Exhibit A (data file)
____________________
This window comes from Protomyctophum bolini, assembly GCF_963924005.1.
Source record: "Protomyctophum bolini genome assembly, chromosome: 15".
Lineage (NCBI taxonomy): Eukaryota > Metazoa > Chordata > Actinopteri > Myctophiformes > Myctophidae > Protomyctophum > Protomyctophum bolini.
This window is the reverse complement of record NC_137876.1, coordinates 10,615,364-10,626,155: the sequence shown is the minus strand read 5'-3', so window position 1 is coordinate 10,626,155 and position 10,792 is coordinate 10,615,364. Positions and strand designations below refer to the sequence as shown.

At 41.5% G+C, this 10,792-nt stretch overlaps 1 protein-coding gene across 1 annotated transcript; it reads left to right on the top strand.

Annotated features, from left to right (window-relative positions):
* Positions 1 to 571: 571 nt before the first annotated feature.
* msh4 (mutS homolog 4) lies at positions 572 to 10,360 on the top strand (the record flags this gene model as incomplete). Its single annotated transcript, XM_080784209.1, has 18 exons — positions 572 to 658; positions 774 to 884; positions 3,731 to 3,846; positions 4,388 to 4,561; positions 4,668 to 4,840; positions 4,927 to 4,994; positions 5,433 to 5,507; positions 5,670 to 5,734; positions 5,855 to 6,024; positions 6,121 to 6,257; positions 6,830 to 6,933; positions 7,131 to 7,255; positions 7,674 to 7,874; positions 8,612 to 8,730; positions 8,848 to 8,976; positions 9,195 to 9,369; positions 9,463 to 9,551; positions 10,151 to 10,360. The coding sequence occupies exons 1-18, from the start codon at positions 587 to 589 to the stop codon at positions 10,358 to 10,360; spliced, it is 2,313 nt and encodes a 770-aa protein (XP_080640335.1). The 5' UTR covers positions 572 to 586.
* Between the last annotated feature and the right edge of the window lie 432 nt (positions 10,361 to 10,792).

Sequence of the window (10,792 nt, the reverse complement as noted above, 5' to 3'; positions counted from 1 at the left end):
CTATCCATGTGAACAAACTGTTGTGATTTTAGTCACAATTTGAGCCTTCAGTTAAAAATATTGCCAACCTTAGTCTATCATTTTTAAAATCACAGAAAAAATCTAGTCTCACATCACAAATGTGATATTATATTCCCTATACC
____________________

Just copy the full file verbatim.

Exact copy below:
This window comes from Protomyctophum bolini, assembly GCF_963924005.1.
Source record: "Protomyctophum bolini genome assembly, chromosome: 15".
Lineage (NCBI taxonomy): Eukaryota > Metazoa > Chordata > Actinopteri > Myctophiformes > Myctophidae > Protomyctophum > Protomyctophum bolini.
This window is the reverse complement of record NC_137876.1, coordinates 10,615,364-10,626,155: the sequence shown is the minus strand read 5'-3', so window position 1 is coordinate 10,626,155 and position 10,792 is coordinate 10,615,364. Positions and strand designations below refer to the sequence as shown.

At 41.5% G+C, this 10,792-nt stretch overlaps 1 protein-coding gene across 1 annotated transcript; it reads left to right on the top strand.

Annotated features, from left to right (window-relative positions):
* Positions 1 to 571: 571 nt before the first annotated feature.
* msh4 (mutS homolog 4) lies at positions 572 to 10,360 on the top strand (the record flags this gene model as incomplete). Its single annotated transcript, XM_080784209.1, has 18 exons — positions 572 to 658; positions 774 to 884; positions 3,731 to 3,846; positions 4,388 to 4,561; positions 4,668 to 4,840; positions 4,927 to 4,994; positions 5,433 to 5,507; positions 5,670 to 5,734; positions 5,855 to 6,024; positions 6,121 to 6,257; positions 6,830 to 6,933; positions 7,131 to 7,255; positions 7,674 to 7,874; positions 8,612 to 8,730; positions 8,848 to 8,976; positions 9,195 to 9,369; positions 9,463 to 9,551; positions 10,151 to 10,360. The coding sequence occupies exons 1-18, from the start codon at positions 587 to 589 to the stop codon at positions 10,358 to 10,360; spliced, it is 2,313 nt and encodes a 770-aa protein (XP_080640335.1). The 5' UTR covers positions 572 to 586.
* Between the last annotated feature and the right edge of the window lie 432 nt (positions 10,361 to 10,792).

Sequence of the window (10,792 nt, the reverse complement as noted above, 5' to 3'; positions counted from 1 at the left end):
CTATCCATGTGAACAAACTGTTGTGATTTTAGTCACAATTTGAGCCTTCAGTTAAAAATATTGCCAACCTTAGTCTATCATTTTTAAAATCACAGAAAAAATCTAGTCTCACATCACAAATGTGATATTATATTCCCTATACC